Fiber loop routing question

Unanswered Question
Dec 2nd, 2008

I have a dark fiber loop. I have a 6506 at the core and 3750 layer 3 switches at remote sites. I would like to close the loop so that if I have a fiber break, traffic can route back around to the core. If I have two GBICs - one going in each direction, what considerations do I need to take into account. Essentially it would be a widely dispersed stack. How can I force the traffic to default to the shortest path if available. I am currently using RIP.

Any assistance is greatly appreciated.

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Collin Clark Tue, 12/02/2008 - 09:48

Just so I understand your topology better, are the 3750's stacks the default gateways of your VLAN's? Is it a layer 2 or layer 3 connection between your core and the stacks?

william.culver@... Tue, 12/02/2008 - 11:21

Yes. VLANs gateways are on the 3750s. Layer 3 to core. Clarify - default route from 3750 takes you back to the 6506.


Collin Clark Tue, 12/02/2008 - 12:13

Giuseppe is right on. I too would look at moving away from RIP. If you use EIGRP/OSPF you can load-balance across the links to the core effectively using both links. If one fails, the IGP will pull it from the routing table and all traffic will go over the working link.

Giuseppe Larosa Tue, 12/02/2008 - 12:02

Hello William,

>> If I have two GBICs - one going in each direction, what considerations do I need to take into account.

GBICs are bi-directional they have a TX and RX circuitry and host two fibers.

What you can do by inserting two GBICs at each device:

have pathA : C6500 - C3750_A bidirectional using one IP subnet /30

have pathB : C6500 - C3750_B bidirectional using a second IP subnet /30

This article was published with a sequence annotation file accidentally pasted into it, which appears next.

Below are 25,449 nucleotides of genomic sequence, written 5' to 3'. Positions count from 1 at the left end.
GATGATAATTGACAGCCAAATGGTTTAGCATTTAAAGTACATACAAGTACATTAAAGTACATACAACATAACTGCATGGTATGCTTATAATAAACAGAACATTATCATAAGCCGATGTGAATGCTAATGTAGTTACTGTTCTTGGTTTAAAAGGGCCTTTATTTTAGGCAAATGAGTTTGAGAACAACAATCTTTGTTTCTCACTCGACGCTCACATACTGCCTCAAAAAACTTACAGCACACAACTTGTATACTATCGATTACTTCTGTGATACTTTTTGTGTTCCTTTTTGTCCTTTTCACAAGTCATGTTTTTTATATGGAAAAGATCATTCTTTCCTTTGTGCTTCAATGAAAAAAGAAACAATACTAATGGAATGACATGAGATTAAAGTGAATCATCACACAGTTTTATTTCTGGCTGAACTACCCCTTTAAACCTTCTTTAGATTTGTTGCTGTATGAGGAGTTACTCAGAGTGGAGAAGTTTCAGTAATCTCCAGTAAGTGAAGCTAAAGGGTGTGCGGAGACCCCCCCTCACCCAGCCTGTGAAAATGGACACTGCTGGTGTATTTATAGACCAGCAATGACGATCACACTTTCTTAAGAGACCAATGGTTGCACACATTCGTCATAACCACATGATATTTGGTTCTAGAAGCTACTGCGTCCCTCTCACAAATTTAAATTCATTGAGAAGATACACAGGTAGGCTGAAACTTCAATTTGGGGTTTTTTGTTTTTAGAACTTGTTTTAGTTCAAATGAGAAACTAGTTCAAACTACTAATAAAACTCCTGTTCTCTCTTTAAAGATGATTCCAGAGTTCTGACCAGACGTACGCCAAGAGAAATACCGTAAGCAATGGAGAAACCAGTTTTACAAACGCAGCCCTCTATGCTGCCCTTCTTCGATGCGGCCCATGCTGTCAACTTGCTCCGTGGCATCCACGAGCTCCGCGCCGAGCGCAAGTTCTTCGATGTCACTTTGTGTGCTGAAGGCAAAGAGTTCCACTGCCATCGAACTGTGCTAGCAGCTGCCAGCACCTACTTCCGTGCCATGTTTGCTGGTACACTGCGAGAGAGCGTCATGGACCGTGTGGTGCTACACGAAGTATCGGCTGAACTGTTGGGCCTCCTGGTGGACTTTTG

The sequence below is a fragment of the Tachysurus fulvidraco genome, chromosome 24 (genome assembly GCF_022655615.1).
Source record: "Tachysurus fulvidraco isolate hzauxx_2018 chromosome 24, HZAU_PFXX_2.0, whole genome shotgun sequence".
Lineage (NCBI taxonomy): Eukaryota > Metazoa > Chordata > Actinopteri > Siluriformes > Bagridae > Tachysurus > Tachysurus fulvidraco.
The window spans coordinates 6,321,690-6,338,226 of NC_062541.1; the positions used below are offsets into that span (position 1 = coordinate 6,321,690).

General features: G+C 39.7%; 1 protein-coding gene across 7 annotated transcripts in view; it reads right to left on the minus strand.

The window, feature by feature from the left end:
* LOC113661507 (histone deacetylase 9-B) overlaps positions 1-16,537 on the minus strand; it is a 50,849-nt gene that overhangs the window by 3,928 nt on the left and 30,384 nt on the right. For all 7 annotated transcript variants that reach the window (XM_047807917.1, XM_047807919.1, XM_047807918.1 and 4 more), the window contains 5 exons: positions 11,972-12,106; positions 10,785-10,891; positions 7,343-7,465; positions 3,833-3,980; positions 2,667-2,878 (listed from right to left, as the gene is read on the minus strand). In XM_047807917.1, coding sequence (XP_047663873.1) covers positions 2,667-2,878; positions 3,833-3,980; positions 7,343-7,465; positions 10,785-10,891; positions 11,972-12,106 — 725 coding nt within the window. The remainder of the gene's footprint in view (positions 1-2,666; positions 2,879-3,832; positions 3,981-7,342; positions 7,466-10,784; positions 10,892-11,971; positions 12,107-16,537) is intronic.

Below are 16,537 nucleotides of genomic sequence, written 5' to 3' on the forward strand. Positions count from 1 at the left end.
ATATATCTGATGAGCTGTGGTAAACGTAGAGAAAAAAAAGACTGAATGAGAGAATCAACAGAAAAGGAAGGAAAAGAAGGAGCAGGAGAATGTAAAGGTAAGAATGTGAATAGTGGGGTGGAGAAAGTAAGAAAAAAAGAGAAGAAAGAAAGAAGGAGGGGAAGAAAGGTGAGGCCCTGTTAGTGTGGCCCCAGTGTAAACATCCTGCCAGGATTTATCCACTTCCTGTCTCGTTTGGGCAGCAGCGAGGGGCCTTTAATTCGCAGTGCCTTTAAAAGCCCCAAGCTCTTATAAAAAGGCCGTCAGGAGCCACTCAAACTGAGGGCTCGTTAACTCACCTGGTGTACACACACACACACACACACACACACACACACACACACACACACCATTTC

have pathC: C3750_A to C3750_B bidirectional using a third IP subnet /30.

I hope you use at least RIPv2 but I would suggest you to move to OSPF or EIGRP for faster convergence.

In normal conditions traffic from each remote site to the central site should use the direct link, traffic between the two remote sites would use the pathC if no other measures are used.

To have traffic between sites to go via central site (this can be required for security / accounting reasons) some changes have to be done:

with OSPF:

ip ospf cost 500 out pathC on both C3750 interfaces

with RIP:

use of an offset-list of 4 (this rises the RIP hop count metric in a controlled manner inbound pathC) so that going via the hub site is preferred even for remote to remote traffic.

In case of fault pathC should be used for all traffic.

Hope to help


william.culver@... Tue, 12/02/2008 - 18:38

Thanks all for your great input. I will actually have 5 3750's in a ring back to the 6506. Gig connections around the ring. Also am beginning to run VOIP (not Cisco)and could split that off on its own fiber pair if it makes sense. Total fiber ring is maybe 15 miles. I plan to have redundant 45Mb internet connectivity at separate sites. Any other thoughts would be appreciated.

Giuseppe Larosa Wed, 12/03/2008 - 02:27

Hello William,

with a correct implementation of QoS you shouldn't need a dedicated fiber link for VoIP traffic.

The devices are 5 in the ring in addition to the C6500: you can follow the schema proposed in the previous post and skip only the features for having traffic through central site that doesn't apply anymore.

In this case, there are more reasons to move to a different routing protocol like OSPF or EIGRP or your convergence time can be in the order of 30seconds * 4 = 120 seconds in addition the the RIP holdtime.

The change is also needed to support VoIP traffic: you can try to use EIGRP it should be enough to rewrite the RIP configuration using

eigrp 100

you need to use the same AS number 100 in all of your routers.

>> Total fiber ring is maybe 15 miles

single mode fiber necessary

the redundant internet access can be configured to inject a less preferred default route to be used only if the primary fails

Hope to help



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